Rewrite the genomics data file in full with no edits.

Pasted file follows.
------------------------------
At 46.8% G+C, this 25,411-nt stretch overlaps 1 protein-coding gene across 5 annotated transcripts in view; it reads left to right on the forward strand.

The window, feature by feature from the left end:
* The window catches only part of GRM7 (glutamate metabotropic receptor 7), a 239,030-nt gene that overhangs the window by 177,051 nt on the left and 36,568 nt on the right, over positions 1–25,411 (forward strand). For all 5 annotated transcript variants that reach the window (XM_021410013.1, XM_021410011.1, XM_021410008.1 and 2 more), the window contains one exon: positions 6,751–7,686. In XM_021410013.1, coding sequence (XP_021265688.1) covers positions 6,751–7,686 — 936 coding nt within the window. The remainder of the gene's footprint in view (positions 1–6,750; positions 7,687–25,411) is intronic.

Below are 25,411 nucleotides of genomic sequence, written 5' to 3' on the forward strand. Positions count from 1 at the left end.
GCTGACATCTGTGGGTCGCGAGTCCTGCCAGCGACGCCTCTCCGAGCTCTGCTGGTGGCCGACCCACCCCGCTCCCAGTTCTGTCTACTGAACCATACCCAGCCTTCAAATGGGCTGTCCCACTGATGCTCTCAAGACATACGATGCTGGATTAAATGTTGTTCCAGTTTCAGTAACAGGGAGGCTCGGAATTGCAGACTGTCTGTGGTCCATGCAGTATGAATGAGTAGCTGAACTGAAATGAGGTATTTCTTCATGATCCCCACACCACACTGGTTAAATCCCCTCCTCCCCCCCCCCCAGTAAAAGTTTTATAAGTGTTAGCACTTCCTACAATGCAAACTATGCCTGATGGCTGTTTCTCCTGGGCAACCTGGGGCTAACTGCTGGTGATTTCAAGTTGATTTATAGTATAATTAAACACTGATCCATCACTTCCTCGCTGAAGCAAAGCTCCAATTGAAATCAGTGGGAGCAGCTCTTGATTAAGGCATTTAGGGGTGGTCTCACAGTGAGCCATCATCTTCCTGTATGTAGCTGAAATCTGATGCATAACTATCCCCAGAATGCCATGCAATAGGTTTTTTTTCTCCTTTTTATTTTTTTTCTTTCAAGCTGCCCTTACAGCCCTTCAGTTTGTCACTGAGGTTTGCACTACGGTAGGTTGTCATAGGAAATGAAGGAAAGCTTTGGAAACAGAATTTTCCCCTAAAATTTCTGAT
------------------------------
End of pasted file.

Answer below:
At 46.8% G+C, this 25,411-nt stretch overlaps 1 protein-coding gene across 5 annotated transcripts in view; it reads left to right on the forward strand.

The window, feature by feature from the left end:
* The window catches only part of GRM7 (glutamate metabotropic receptor 7), a 239,030-nt gene that overhangs the window by 177,051 nt on the left and 36,568 nt on the right, over positions 1–25,411 (forward strand). For all 5 annotated transcript variants that reach the window (XM_021410013.1, XM_021410011.1, XM_021410008.1 and 2 more), the window contains one exon: positions 6,751–7,686. In XM_021410013.1, coding sequence (XP_021265688.1) covers positions 6,751–7,686 — 936 coding nt within the window. The remainder of the gene's footprint in view (positions 1–6,750; positions 7,687–25,411) is intronic.

Below are 25,411 nucleotides of genomic sequence, written 5' to 3' on the forward strand. Positions count from 1 at the left end.
GCTGACATCTGTGGGTCGCGAGTCCTGCCAGCGACGCCTCTCCGAGCTCTGCTGGTGGCCGACCCACCCCGCTCCCAGTTCTGTCTACTGAACCATACCCAGCCTTCAAATGGGCTGTCCCACTGATGCTCTCAAGACATACGATGCTGGATTAAATGTTGTTCCAGTTTCAGTAACAGGGAGGCTCGGAATTGCAGACTGTCTGTGGTCCATGCAGTATGAATGAGTAGCTGAACTGAAATGAGGTATTTCTTCATGATCCCCACACCACACTGGTTAAATCCCCTCCTCCCCCCCCCCCAGTAAAAGTTTTATAAGTGTTAGCACTTCCTACAATGCAAACTATGCCTGATGGCTGTTTCTCCTGGGCAACCTGGGGCTAACTGCTGGTGATTTCAAGTTGATTTATAGTATAATTAAACACTGATCCATCACTTCCTCGCTGAAGCAAAGCTCCAATTGAAATCAGTGGGAGCAGCTCTTGATTAAGGCATTTAGGGGTGGTCTCACAGTGAGCCATCATCTTCCTGTATGTAGCTGAAATCTGATGCATAACTATCCCCAGAATGCCATGCAATAGGTTTTTTTTCTCCTTTTTATTTTTTTTCTTTCAAGCTGCCCTTACAGCCCTTCAGTTTGTCACTGAGGTTTGCACTACGGTAGGTTGTCATAGGAAATGAAGGAAAGCTTTGGAAACAGAATTTTCCCCTAAAATTTCTGAT